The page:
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Letters: Dispute over need for gun control

New York has long been a place where the right to defend oneself with firearms is disparaged, but the affirmation of most aspects of the SAFE Act has disparaged gun ownership like no other act ["Court upholds most of gun act," News, Jan. 1].

After the tragic mass shooting at the Sandy Hook Elementary School, the New York State Legislature pushed through a gun control bill titled the Secure Ammunition and Firearms Enforcement Act. This legislation is arguably one of the most restrictive laws in the country.

Provisions included limiting the number of rounds in high-capacity magazines to seven, which Chief U.S. District Judge William Sketny said was an arbitrary infringement of Second Amendment rights. Other provisions, which he upheld, are a ban on the new sale or transfer of assault weapons and creation of a registry of any assault weapons already owned in the state.

One weapon this law sought to ban, the AR-15, is a common rifle owned by Americans. I have used this rifle, and assure you I felt no desire to start a mass shooting.

This law takes away our rights to self-defense with firearms. An aristocratic class has come to rule New York. The only way this unconstitutional act will be repealed is by heading to the ballot box and ousting those who stole our constitutional rights.

Seth Connell, Selden

I read your article "Jump in gun violence" [News, Dec. 30] with great interest, since I've been active in the fight to reduce gun violence in our country.

One thing the article does not point out is that most of the guns used in crimes in New York State come from out of state. This is not news to New York law enforcement. While New York has enacted laws to reduce gun violence, unfortunately many other states have not.

Several nearby states, especially to the south and west, have little regulation, making it easy for anyone to obtain just about any type of firearm. Regulations are lax at gun shows in neighboring states. This is where many criminals get their guns and deal in straw purchases using someone else's ID.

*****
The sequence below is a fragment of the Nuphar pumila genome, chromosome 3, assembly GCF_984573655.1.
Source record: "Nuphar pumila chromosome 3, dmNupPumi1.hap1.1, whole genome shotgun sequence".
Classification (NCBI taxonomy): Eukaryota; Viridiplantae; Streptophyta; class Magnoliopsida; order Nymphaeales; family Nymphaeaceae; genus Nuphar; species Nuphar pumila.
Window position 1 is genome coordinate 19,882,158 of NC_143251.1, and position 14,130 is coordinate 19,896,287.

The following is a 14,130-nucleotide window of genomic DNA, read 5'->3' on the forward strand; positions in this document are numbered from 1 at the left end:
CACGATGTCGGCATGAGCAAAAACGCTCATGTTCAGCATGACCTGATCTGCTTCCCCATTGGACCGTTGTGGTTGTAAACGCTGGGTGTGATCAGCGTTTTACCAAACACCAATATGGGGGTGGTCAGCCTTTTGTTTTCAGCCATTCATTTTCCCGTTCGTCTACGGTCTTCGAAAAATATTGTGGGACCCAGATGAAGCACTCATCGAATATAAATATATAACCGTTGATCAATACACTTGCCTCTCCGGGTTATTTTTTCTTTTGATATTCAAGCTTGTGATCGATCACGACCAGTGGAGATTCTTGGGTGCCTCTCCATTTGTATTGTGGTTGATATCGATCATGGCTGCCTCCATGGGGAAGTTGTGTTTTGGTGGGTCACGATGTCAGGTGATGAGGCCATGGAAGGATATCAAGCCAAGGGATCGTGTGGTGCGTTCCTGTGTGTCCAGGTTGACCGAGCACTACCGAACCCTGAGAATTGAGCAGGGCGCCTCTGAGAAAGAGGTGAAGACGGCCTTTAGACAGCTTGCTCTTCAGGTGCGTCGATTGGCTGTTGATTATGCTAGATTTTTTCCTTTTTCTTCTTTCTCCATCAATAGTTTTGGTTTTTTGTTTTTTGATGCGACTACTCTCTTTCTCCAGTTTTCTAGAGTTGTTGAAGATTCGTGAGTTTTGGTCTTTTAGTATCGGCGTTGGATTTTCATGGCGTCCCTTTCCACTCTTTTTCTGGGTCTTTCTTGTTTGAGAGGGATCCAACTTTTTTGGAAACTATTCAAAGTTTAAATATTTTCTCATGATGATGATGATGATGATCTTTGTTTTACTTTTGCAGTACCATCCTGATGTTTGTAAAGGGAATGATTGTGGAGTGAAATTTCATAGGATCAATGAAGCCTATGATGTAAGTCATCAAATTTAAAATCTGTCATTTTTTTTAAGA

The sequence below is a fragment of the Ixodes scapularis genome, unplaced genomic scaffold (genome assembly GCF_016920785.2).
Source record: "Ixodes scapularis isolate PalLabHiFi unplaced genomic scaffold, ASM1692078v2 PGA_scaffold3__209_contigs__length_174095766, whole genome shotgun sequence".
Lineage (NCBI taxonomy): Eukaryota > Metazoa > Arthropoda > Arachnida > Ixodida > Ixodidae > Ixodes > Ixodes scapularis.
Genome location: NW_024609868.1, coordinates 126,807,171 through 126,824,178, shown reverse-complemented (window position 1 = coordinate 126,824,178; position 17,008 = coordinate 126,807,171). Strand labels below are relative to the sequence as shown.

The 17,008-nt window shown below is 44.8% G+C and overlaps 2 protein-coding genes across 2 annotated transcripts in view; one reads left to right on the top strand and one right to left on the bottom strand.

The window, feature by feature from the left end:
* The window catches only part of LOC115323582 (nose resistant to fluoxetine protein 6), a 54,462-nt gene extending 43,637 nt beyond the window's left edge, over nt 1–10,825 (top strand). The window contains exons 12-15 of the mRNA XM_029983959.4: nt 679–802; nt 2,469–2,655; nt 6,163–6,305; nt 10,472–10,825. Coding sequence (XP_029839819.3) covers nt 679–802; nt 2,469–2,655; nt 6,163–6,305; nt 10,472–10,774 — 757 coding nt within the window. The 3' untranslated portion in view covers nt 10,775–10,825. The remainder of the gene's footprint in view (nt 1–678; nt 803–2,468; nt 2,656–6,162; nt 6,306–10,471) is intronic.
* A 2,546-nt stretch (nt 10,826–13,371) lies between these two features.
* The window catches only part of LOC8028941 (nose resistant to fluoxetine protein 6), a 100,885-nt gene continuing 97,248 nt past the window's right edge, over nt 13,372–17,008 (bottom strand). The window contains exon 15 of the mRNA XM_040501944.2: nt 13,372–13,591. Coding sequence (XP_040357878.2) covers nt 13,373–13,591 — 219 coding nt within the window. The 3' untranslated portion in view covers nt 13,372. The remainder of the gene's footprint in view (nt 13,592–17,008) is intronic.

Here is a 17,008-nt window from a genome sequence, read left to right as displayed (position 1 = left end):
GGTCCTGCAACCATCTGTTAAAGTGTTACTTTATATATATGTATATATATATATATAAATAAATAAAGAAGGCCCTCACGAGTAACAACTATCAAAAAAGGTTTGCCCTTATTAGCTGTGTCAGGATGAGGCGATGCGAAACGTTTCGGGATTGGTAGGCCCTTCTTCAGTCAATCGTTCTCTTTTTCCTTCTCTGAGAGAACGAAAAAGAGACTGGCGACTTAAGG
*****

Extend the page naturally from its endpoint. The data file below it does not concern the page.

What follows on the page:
If we want less gun violence, these are the things that need changing. We cannot fight the battle on gun violence until every state in this nation has enacted commonsense gun laws and stops making it easy to carry guns across state borders.

Marion Sierra, North Bellmore

Editor's note: The writer was the Long Island coordinator for the Million Mom March, which converged on Washington in 2000 to promote tighter gun control.

Cartoon about Jesus was offensive

Although I am not a Christian, I found one of the Dec. 22 cartoons most offensive ["Cartoon roundup," Opinion]. It shows what appear to be two Roman soldiers looking up at Jesus on the cross, and saying, "I hear he professed politically unpopular Christian beliefs in public."

I have many relatives and friends who are Christian, and some of them were offended too. The cartoon should never have been published, especially during the week leading up to Christmas. The cartoon seems sarcastic, and I believe you don't get sarcastic when you have a foot nailed to a cross.

Gerri Klein, Long Beach

Daughter's confession and campaigning

When New York City mayoral candidate Bill de Blasio decided to feature the wholesomeness and intimacy of his family as a cornerstone of his campaign, it is unlikely that the posting of what appears to be a professionally produced video on a social network, chronicling the travails of his daughter, was part of the plan ["Family stories, revealed," News, Dec. 27].

The stated purpose of the disclosure was to help others so afflicted. Surely the educational value would have been just as great before the election.

Of all the candidates in the mayoral race, de Blasio was the most lacking in the skill set necessary to manage the $70-billion enterprise that is the budget of the City of New York. We now know that he lacks the courage to tell the whole truth and the respect that is earned by not fearing its consequences.

Edward Weinert, Melville

Pointing fingers at wealthy people

It seems the writer of "A proposal for sharing the wealth" [Letters, Dec. 29] has drunk the Kool-Aid. Regardless of what the government says, there is nothing fair about the redistribution of wealth.

It always ends up that those redistributing the money find themselves with it instead. Take a look at Congress and how many millionaires make up that body.

Who is this writer to judge whether a private person makes too much money? Unlike politicians, corporate executives actually have to answer to someone: the shareholders. How would it be a "win-win" to take 10 percent of a chief executive's earnings?

Here's an idea. The writer should give 10 percent of his salary to someone less fortunate.

By the way, the writer failed to mention how much in taxes those corporate executives pay. Our government will take far more than 10 percent for the benefit of all.

It's not moral to take money from someone and give it to another, unless you're a socialist or Robin Hood.

Kathy Whelan, Bellmore